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The “Do you have any questions?” question..

You have just experienced one of the best interviews you have ever had and are confident that you did your best, or you have not enjoyed the interview experience at all and you just want to leap through the door as soon as you can, or it was something in between – and then you are asked “Do you have any questions?”

This is a standard question, probably asked by every interviewer I have known, and yet it still takes some candidates by surprise. Even if they have expected it, sometimes the mind goes completely blank at that moment.

So how do you deal with it?

Two ways – Prepare and Engage, which lead to Clear Thinking

 Preparation

This is a broad subject in its own right but there are three key components of an interview, You, the Interviewer(s) and the Job Role. You will be far more relaxed at interview if you have prepared well for all these areas and less likely to have a mind freeze.

As far as preparing ‘You’ is concerned, be really clear where your Skills and Behavioural Competencies match the job requirements and where you would need training and development, ensure your CV is Achievement based and gives the reviewer some idea of your character. For instance, if it is a Sales role and the advertisement mentions words like Lively, Enthusiastic, Creative, then they will be looking for some evidence of this to leap off the front page. In this example, the reviewer may consider sales people who come from a structured corporate background may not be as effective in a flatter, smaller company where the culture and challenges will differ – unless they get a sense of it from the CV.  Remember, your CV has approximately 6-7 seconds to make an impression.  For further tips on creating an effective CV, please view my recent blog post  8 tips for Successful CV Writing.  Be aware, at all times, of the impression you are creating and this starts from the initial CV application or telephone call through to the interview and after the interview. Whatever job level you are applying for, prospective employers will be impressed if they see enthusiasm for the role, politeness and a neat appearance. This doesn’t necessarily mean ‘suited and booted’ as many companies are informal so this is worth checking beforehand but whatever the style, you need to look as though you have taken the trouble to dress appropriately for the occasion.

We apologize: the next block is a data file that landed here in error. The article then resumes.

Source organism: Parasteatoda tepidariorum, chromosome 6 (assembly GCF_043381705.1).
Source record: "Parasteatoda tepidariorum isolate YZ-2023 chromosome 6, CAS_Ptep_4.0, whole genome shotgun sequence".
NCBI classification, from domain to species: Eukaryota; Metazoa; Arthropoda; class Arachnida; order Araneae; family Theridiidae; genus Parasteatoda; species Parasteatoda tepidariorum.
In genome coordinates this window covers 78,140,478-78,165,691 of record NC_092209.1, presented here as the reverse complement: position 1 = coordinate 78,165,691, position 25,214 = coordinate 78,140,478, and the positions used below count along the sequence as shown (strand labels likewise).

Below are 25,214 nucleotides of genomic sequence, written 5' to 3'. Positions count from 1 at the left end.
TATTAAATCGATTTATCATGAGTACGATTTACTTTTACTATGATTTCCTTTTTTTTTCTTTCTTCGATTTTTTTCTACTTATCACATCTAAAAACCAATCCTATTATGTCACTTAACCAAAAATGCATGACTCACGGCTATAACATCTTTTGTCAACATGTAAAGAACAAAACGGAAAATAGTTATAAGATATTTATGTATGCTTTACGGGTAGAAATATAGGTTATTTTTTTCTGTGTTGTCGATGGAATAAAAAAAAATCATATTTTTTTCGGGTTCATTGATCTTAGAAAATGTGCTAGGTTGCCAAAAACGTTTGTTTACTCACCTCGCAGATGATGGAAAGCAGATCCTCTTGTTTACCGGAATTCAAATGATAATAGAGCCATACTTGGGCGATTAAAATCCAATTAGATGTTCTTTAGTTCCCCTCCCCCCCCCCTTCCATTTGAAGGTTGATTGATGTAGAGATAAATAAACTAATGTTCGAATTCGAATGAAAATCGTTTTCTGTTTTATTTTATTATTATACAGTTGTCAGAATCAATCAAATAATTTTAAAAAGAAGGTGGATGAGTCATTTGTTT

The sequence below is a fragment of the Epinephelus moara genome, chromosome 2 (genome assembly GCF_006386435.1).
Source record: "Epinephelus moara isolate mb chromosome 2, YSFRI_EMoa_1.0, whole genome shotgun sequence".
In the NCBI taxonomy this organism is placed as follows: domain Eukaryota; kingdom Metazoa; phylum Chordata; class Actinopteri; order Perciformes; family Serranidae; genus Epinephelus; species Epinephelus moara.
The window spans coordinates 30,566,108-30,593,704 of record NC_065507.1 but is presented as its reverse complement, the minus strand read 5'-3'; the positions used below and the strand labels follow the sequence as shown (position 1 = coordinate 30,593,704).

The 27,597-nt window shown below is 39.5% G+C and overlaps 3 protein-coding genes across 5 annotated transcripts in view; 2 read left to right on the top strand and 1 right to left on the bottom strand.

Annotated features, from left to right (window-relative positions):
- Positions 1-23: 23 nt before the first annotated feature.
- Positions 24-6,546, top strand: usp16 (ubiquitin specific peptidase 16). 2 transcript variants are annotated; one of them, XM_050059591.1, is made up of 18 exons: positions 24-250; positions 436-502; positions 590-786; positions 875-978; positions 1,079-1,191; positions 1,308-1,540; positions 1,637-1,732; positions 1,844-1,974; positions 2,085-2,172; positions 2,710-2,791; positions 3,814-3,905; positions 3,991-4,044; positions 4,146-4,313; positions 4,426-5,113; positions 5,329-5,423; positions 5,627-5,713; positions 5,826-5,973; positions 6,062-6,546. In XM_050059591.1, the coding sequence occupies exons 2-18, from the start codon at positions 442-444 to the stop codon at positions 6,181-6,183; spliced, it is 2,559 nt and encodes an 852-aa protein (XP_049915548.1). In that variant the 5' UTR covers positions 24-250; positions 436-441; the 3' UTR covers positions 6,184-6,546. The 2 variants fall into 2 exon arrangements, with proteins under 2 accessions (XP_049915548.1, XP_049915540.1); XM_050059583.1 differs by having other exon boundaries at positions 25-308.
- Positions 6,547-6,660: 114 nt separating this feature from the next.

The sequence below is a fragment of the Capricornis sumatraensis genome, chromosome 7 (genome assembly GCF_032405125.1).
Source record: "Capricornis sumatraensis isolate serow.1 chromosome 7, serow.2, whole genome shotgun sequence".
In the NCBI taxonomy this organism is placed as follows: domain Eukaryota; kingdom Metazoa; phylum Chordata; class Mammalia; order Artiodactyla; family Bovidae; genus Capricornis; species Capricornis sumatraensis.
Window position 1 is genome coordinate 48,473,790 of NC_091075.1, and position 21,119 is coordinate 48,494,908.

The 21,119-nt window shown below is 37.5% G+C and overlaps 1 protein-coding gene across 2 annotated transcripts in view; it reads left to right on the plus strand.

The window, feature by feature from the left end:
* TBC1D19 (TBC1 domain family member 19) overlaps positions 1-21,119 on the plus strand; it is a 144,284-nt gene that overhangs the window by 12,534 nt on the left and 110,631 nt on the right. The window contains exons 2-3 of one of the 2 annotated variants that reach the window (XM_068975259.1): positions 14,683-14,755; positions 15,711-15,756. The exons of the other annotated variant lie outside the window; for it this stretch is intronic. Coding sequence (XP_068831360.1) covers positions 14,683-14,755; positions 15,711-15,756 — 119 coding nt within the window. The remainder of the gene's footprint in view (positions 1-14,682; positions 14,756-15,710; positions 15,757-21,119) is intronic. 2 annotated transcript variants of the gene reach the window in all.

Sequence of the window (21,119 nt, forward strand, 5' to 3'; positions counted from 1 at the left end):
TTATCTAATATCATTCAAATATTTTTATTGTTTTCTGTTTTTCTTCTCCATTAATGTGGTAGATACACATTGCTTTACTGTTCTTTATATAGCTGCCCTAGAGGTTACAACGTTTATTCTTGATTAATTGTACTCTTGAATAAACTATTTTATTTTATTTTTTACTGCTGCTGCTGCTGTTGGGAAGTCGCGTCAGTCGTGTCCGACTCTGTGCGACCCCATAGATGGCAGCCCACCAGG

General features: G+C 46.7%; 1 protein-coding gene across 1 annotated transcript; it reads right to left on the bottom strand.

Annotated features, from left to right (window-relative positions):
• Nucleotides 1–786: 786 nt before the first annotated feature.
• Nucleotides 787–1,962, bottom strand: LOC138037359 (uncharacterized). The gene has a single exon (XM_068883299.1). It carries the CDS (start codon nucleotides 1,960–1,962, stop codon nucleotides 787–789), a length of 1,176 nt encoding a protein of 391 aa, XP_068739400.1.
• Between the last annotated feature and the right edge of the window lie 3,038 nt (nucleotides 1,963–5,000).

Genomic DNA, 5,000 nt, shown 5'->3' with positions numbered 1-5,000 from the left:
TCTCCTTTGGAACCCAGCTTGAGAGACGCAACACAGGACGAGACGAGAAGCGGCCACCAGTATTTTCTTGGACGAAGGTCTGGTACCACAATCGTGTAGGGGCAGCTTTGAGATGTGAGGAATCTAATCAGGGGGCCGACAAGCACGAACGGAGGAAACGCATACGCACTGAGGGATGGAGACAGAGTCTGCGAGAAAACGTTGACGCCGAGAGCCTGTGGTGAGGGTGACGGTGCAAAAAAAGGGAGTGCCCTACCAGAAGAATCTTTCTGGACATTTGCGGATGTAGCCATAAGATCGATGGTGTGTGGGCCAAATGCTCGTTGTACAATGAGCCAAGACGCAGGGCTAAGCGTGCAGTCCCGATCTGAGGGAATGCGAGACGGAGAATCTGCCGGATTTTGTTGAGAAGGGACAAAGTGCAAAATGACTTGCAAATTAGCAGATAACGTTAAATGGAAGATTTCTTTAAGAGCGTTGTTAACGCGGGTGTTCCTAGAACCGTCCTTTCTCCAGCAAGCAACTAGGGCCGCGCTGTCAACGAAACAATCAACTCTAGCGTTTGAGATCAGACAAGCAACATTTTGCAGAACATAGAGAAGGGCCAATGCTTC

Preparation with regard to the Interviewer(s) focuses primarily on learning beforehand who will be conducting the interview and what format it will take. If you have not been given this information beforehand, it is perfectly in order to make a call to the company to find out. If a recruitment agency has made the arrangements then it should be the minimum information they are likely to provide. Ideally, before you attend an interview you should have gained some idea of the background of the interviewers – Linkedin, Twitter, Facebook and other social media sites make this very straightforward. Visit their company website and see if their role is mentioned. There is no golden rule regarding interview format but you should be prepared for an technical/skills based questions conducted by the line management, human resources are likely to conduct the behavioural competencies and personality elements and these can be one to one, two to one, panel, group selections, assessment centres over one or multiple occasions. So you need to be prepared for any eventuality.